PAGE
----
Kelly, I think I must have skimmed or skipped the chapter on testing  . . . I don't remember what it said . . . give me some hints!  :-)

Okay, I need my bed.  Before I sign off, though I wanted to say I am loving the Autobiography of Benjamin Franklin and would love to add it to the list!!

Secondly, next time I'm about to read the Rats of NIMH will someone please inform me it's about animal testing.  I'm finding it quite disturbing actually. 

Thank you and good night!

Tuesday, October 27, 2009

Dr. Schlessinger on Moms

I guess I agree with you, Andrea! Throughout the entire first chapter I kept thinking to myself, "I don't need to read this book". But by the end I was glad that I had read it. It made me feel much better about myself and more motivated to continue on. Timing, definitely, is everything.

One of the things that changed most for me after reading this book is that I'm finding so much more joy in my toddler. I think, cute as she is, I was starting to see her as something to be gotten out of the way so we could go on with our really important and/or fun stuff. Oddly enough, as I spend more time with my little girl, I'm seeing a reduction in her grumpiness. She really was just crying out for attention. Poor, neglected little tyke. :-)

One thing we know from the Gospel is the importance of revisiting the fundamentals - and that's just what this book does. It covers the fundamental joy and importance of motherhood.


I'm about half way through "The Hurried Child". So far I've found it fairly right-on. In fact, it addresses and supports one of my main reasons for choosing to homeschool: I wanted to be able to keep my children unhurried. I've seen some interesting effects of that recently. We have a family in our ward with children of similar ages to my children. These kids were adopted 1.5 years ago (they are a family of 4 kids). Prior to the adoption they bounced from mom, to foster care, to mom, to foster care - many times. They are great kids. Their parents are doing a great job with them. There are still some quirks that I think are effects of their history - most noticeable to me is that they don't have any imagination! The kids have all grown up too fast and are trying really hard to be mini adults. I'm sure that is partially a coping mechanism for the rough childhoods they've had. Only the three year old, who has mostly been with his adoptive parents, likes to do pretend play. The six year old seems to really struggle with it (thus, my six year old finds he has more in common with the younger brother). I was just reflecting on these kids and my own and I'm grateful that my kids have had time to spend developing their creativity without worrying about clothes, boys, music, stability, etc.

And that's the end of my little ramble.

Oh! I did want to say, Andrea, that I liked what you said about the correlation between working mothers and hurried children. I hadn't really stopped to think about that. What did you think of the chapter on testing?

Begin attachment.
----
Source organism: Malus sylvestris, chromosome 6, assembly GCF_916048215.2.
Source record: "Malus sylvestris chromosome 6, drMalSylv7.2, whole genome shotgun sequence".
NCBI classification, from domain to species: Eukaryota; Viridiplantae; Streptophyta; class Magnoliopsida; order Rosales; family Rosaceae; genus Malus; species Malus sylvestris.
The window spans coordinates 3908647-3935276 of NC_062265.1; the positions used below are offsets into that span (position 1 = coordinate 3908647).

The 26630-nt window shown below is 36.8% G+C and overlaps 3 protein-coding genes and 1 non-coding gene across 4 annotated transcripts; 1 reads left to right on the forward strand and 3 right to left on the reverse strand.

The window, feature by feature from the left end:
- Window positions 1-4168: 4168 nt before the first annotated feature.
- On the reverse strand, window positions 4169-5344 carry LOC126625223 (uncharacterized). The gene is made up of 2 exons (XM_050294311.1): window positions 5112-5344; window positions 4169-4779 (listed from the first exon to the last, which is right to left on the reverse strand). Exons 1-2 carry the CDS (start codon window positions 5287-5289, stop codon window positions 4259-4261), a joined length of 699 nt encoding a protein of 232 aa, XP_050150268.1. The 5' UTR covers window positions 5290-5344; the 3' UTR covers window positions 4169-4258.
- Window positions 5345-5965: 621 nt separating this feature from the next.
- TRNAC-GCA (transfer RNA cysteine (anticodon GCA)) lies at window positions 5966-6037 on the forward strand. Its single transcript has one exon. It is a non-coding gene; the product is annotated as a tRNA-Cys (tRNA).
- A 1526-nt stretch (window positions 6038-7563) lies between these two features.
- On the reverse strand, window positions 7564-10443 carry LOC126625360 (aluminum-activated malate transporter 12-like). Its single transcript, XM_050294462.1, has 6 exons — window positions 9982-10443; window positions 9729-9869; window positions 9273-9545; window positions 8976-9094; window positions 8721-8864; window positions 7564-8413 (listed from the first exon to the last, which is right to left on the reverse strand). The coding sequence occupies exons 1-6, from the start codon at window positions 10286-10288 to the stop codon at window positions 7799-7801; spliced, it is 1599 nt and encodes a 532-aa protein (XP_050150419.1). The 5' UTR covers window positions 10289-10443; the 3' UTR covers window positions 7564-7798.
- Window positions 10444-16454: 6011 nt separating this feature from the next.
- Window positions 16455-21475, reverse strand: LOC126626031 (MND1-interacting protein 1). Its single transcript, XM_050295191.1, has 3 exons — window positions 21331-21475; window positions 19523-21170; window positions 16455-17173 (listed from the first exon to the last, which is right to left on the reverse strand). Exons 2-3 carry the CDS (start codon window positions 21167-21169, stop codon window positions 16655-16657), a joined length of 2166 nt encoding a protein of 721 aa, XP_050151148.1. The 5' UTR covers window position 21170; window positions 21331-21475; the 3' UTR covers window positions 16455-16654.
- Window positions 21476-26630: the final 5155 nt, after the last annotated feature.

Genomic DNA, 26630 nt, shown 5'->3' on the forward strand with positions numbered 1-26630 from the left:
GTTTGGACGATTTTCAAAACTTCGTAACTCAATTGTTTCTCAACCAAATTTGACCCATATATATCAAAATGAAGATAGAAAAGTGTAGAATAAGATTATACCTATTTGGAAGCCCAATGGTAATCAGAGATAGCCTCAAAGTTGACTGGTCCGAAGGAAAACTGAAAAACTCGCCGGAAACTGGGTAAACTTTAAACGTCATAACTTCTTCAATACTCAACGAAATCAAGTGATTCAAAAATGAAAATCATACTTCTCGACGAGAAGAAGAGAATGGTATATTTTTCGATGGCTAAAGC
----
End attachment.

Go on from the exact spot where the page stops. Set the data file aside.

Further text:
Julia, I have noticed the clothing every time I take my girls clothes shopping - especially for shorts. Hannah and I can never find longer shorts for girls her age. This last time I finally decided to try the Juniors department and, lo and behold, we found some bermuda shorts! Finally, length! Hannah just barely fits into the smallest Juniors size now. Little girls' clothes are so indecent sometimes!

Monday, October 26, 2009

Dr. Laura

I wasn't expecting much with this book because Julia said she didn't like it as much as Proper Care and Feeding. Sometimes timing is everything with books--and I needed to read this book just now. It's not that I don't have a testimony of motherhood or that I don't love what I do most of the time, but sometimes . . . and those "sometimes" were coming more frequently of late. Not because of the children, but because of other things and other people and my being easily offended. This book was a great reminder that motherhood is the thing, not the thing we try to avoid while we do other things.

Positives: I loved how brutal she was to working moms. Hardly anyone will really lay it on the line like Dr. Laura. Yes, there is a huge difference between children who are at home with their mom and those who are not. That's just the way it is and all the sugarcoating in the world won't change it. I was a working mom at one point and it is extremely hard on the mom emotionally as well. I think that's why I buy into the Hurried Child point of view that child competence is an idea created to justify two-income families. Women have to make it okay in their own heads somehow because emotionally it is devastating to leave young children with other people.

Also, I loved all the letters from women who talked about spending time with their children. I needed to be reminded that it doesn't matter what other people think of my house or children or parenting style--it is about me and my children enjoying our time together. Would it be easier to remember that if I didn't live by family? . . . Hmm.

At first I thought the organization was terrible because she makes all the same points in each chapter. However, by the end I liked it. I liked to be reminded over and over of the same main points (yes, moms, you are making a difference by being home, no one can take your place, you miss out if you aren't there, your children need you, your marriage will be better if you stay home) because it was what I needed to hear.

So . . . can't think of any negatives right now. Like I said, I think TIMING played into how much I liked this one.

I'm still working on Hurried Child.

Tuesday, October 20, 2009

The Hurried Child

I just finished The Hurried Child.  It was okay.  There were a few quotes that I really appreciated, but was too lazy to write down.  :-)  This book did make me think of how much playtime I allow my children and it's made me look at some things differently.  For example, the fact that kids and adults wear the same style of clothing!  I've noticed this trend in bathing suits but never really paid attention to the everyday fashion.  Well, at least when I've looked at it I've thought more about how adult women are trying to still dress young, rather than the other perspective of children trying to dress older.  Make sense?  Anyway, I did think that was interesting.  Overall, though, the book was a bit repetative and wordy for me, so I lost enthusiasm for the points the author was trying to make.